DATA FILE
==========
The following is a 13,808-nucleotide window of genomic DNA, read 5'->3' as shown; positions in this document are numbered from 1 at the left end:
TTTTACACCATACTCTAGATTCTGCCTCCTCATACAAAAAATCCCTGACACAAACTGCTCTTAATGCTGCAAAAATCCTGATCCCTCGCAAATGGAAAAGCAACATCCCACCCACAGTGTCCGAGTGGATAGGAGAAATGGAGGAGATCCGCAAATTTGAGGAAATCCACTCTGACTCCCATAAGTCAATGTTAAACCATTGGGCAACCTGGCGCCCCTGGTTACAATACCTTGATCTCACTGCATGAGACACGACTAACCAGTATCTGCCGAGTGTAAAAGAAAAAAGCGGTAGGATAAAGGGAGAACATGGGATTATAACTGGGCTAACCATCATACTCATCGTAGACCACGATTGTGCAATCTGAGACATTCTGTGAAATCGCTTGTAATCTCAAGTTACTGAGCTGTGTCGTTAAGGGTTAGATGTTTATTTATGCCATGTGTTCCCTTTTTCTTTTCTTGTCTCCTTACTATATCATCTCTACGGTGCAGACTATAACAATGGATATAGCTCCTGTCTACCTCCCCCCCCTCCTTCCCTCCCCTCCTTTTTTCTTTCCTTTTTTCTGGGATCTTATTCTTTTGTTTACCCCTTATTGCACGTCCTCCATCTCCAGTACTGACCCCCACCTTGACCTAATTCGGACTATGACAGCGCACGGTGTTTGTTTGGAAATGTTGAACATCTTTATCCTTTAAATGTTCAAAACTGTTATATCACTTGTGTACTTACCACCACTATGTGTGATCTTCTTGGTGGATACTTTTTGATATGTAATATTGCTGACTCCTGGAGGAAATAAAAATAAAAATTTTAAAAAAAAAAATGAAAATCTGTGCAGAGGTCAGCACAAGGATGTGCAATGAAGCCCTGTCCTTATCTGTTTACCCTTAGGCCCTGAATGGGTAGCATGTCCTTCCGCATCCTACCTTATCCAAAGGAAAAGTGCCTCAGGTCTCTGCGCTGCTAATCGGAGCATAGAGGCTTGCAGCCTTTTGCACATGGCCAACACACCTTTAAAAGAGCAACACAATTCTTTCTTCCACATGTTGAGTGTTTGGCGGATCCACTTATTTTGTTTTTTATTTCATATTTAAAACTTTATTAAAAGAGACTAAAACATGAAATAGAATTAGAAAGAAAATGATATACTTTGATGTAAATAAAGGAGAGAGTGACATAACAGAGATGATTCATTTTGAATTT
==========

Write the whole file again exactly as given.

The following is a 13,808-nucleotide window of genomic DNA, read 5'->3' as shown; positions in this document are numbered from 1 at the left end:
TTTTACACCATACTCTAGATTCTGCCTCCTCATACAAAAAATCCCTGACACAAACTGCTCTTAATGCTGCAAAAATCCTGATCCCTCGCAAATGGAAAAGCAACATCCCACCCACAGTGTCCGAGTGGATAGGAGAAATGGAGGAGATCCGCAAATTTGAGGAAATCCACTCTGACTCCCATAAGTCAATGTTAAACCATTGGGCAACCTGGCGCCCCTGGTTACAATACCTTGATCTCACTGCATGAGACACGACTAACCAGTATCTGCCGAGTGTAAAAGAAAAAAGCGGTAGGATAAAGGGAGAACATGGGATTATAACTGGGCTAACCATCATACTCATCGTAGACCACGATTGTGCAATCTGAGACATTCTGTGAAATCGCTTGTAATCTCAAGTTACTGAGCTGTGTCGTTAAGGGTTAGATGTTTATTTATGCCATGTGTTCCCTTTTTCTTTTCTTGTCTCCTTACTATATCATCTCTACGGTGCAGACTATAACAATGGATATAGCTCCTGTCTACCTCCCCCCCCTCCTTCCCTCCCCTCCTTTTTTCTTTCCTTTTTTCTGGGATCTTATTCTTTTGTTTACCCCTTATTGCACGTCCTCCATCTCCAGTACTGACCCCCACCTTGACCTAATTCGGACTATGACAGCGCACGGTGTTTGTTTGGAAATGTTGAACATCTTTATCCTTTAAATGTTCAAAACTGTTATATCACTTGTGTACTTACCACCACTATGTGTGATCTTCTTGGTGGATACTTTTTGATATGTAATATTGCTGACTCCTGGAGGAAATAAAAATAAAAATTTTAAAAAAAAAAATGAAAATCTGTGCAGAGGTCAGCACAAGGATGTGCAATGAAGCCCTGTCCTTATCTGTTTACCCTTAGGCCCTGAATGGGTAGCATGTCCTTCCGCATCCTACCTTATCCAAAGGAAAAGTGCCTCAGGTCTCTGCGCTGCTAATCGGAGCATAGAGGCTTGCAGCCTTTTGCACATGGCCAACACACCTTTAAAAGAGCAACACAATTCTTTCTTCCACATGTTGAGTGTTTGGCGGATCCACTTATTTTGTTTTTTATTTCATATTTAAAACTTTATTAAAAGAGACTAAAACATGAAATAGAATTAGAAAGAAAATGATATACTTTGATGTAAATAAAGGAGAGAGTGACATAACAGAGATGATTCATTTTGAATTT